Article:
from the getting-intuit dept
Three years back, Mike wrote a piece about how Intuit, maker of TurboTax software, was actively lobbying against a system that would allow for a simple, quick way of filing income taxes (a way that might possibly mean fewer people need to buy TurboTax). Basically, the government could give you pre-filled out forms with all the info it received from your employer and you could just review it, click okay, and be done with your taxes. Intuit's explanation for fighting this ranged from lying by saying taxpayers already had access to that functionality (they don't) and misleading when they said it was a conflict of interest for the government to be the tax preparer and collector (the government wouldn't be doing any actual preparation). Now, as we approach the income tax deadline in the United States, Intuit has changed its tune. That doesn't mean they've stopped lobbying against this system, which has been backed by presidents from Reagan to Obama. Rather, their excuses have simply changed to be at once even more misleading and simultaneously more honest.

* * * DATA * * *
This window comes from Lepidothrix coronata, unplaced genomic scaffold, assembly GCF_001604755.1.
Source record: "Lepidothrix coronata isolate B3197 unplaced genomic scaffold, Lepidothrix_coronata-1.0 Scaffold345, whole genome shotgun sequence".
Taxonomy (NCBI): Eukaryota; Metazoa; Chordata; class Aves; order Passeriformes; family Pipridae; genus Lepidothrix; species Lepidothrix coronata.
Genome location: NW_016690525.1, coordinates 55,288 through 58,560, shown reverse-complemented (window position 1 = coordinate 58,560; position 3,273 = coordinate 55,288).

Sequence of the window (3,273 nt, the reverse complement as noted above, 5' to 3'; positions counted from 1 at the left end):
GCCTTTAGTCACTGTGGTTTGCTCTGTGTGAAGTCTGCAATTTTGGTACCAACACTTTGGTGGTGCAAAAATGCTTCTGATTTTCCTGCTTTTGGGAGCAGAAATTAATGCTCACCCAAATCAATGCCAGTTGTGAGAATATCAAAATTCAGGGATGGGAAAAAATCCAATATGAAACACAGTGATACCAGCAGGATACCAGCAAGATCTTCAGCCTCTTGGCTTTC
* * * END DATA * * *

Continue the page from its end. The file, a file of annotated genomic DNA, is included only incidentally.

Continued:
Let's take the first excuse, for instance.
Intuit argues it might cost some taxpayers more money.Well, thank science that we have disinterested parties like Intuit looking out for our tax-paying well-being. The system would cost more money? Obviously the government is trying to force more taxes out of hard-working 'Mericans! That would be the conclusion you could reach if the proposed return-free filing program wasn't entirely optional. Instead, Intuit comes off as merely wishing to keep choices away from Americans. As for their second reason:
Such changes would hurt its business.Boom, honesty. Requesting tax-paying options not be given to American citizens because it would hurt a company's bottom line is an interesting argument to make. By interesting, of course, I mean laughably silly. What's not silly is that for the past five years, the $11.5 million Intuit has paid in lobbying efforts has resulted in the selling out of the American taxpayer. Reports suggest that enabling a return-free system would save taxpayers up to $2 billion (with a "b") and over two hundred million hours in preparation time.
But, hey, that apparently won't stop the company and a couple of key allies from fanning the flames of anti-government conservatives to make sure it rakes in billions (also with a "b"). Intuit has decried the simple filing solution to be "big government", despite the conservative argument generally looking to make the tax system more simple. Backing them, unbelievably, is tax activist Grover Norquist.
Can someone please tell me why the hell Grover is fighting simpler taxes?